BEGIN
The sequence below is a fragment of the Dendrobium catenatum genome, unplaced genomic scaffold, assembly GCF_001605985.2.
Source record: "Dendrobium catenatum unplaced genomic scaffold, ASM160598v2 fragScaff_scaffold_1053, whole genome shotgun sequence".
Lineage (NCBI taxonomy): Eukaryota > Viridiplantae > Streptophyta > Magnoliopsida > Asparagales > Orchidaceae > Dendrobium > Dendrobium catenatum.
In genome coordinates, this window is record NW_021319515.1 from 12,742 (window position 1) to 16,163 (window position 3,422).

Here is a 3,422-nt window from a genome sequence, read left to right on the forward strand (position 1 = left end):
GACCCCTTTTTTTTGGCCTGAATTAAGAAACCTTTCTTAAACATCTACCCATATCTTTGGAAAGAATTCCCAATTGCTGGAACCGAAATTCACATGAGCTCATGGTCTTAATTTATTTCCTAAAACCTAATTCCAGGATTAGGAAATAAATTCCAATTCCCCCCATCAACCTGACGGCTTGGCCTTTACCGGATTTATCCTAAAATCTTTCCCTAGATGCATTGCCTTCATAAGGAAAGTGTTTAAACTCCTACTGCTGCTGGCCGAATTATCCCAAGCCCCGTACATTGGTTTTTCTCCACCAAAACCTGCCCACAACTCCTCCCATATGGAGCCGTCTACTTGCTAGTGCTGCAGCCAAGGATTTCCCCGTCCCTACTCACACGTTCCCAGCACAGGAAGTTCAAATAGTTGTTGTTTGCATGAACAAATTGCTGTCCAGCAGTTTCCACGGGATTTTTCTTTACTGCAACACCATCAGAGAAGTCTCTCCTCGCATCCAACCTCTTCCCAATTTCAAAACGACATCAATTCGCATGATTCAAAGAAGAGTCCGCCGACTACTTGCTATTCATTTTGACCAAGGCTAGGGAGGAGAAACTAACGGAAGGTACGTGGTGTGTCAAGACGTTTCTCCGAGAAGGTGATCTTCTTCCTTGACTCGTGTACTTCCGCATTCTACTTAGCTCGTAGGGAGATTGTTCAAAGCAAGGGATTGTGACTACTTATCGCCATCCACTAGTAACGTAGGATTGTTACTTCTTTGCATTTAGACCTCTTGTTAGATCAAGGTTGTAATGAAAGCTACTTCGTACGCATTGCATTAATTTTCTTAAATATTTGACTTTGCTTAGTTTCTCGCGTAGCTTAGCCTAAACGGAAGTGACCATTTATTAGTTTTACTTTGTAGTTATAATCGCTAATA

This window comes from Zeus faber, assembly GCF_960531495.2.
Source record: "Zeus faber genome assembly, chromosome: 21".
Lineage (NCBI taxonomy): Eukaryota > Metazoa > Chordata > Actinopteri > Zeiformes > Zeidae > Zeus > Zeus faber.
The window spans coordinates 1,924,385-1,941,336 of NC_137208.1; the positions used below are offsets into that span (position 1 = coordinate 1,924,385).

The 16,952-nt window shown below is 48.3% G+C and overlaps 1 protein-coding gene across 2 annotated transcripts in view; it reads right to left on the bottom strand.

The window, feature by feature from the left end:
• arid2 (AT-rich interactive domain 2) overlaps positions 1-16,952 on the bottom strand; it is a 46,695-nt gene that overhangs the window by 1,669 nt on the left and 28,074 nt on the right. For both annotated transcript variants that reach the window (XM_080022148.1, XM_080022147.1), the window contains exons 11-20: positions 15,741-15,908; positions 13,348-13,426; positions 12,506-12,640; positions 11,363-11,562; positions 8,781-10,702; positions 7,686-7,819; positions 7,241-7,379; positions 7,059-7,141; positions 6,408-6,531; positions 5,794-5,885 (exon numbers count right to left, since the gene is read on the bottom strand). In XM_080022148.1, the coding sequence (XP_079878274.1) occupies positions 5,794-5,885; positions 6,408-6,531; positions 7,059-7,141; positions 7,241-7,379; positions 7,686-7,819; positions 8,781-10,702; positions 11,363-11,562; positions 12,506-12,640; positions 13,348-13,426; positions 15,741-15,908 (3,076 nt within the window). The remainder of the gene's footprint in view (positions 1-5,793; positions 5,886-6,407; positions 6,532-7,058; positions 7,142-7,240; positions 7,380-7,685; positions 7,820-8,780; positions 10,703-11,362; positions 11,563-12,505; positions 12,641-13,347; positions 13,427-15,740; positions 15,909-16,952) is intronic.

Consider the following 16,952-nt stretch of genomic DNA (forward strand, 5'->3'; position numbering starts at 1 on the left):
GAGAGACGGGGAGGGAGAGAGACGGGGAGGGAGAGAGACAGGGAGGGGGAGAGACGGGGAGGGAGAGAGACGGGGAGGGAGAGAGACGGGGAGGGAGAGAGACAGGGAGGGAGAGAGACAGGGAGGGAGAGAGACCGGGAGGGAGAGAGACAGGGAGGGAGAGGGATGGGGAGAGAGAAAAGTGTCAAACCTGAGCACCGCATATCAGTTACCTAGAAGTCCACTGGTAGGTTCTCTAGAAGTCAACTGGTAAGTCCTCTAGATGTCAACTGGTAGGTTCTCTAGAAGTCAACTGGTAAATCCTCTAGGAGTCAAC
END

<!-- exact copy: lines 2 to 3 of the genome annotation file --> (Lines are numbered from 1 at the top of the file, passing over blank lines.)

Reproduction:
Source record: "Dendrobium catenatum unplaced genomic scaffold, ASM160598v2 fragScaff_scaffold_1053, whole genome shotgun sequence".
Lineage (NCBI taxonomy): Eukaryota > Viridiplantae > Streptophyta > Magnoliopsida > Asparagales > Orchidaceae > Dendrobium > Dendrobium catenatum.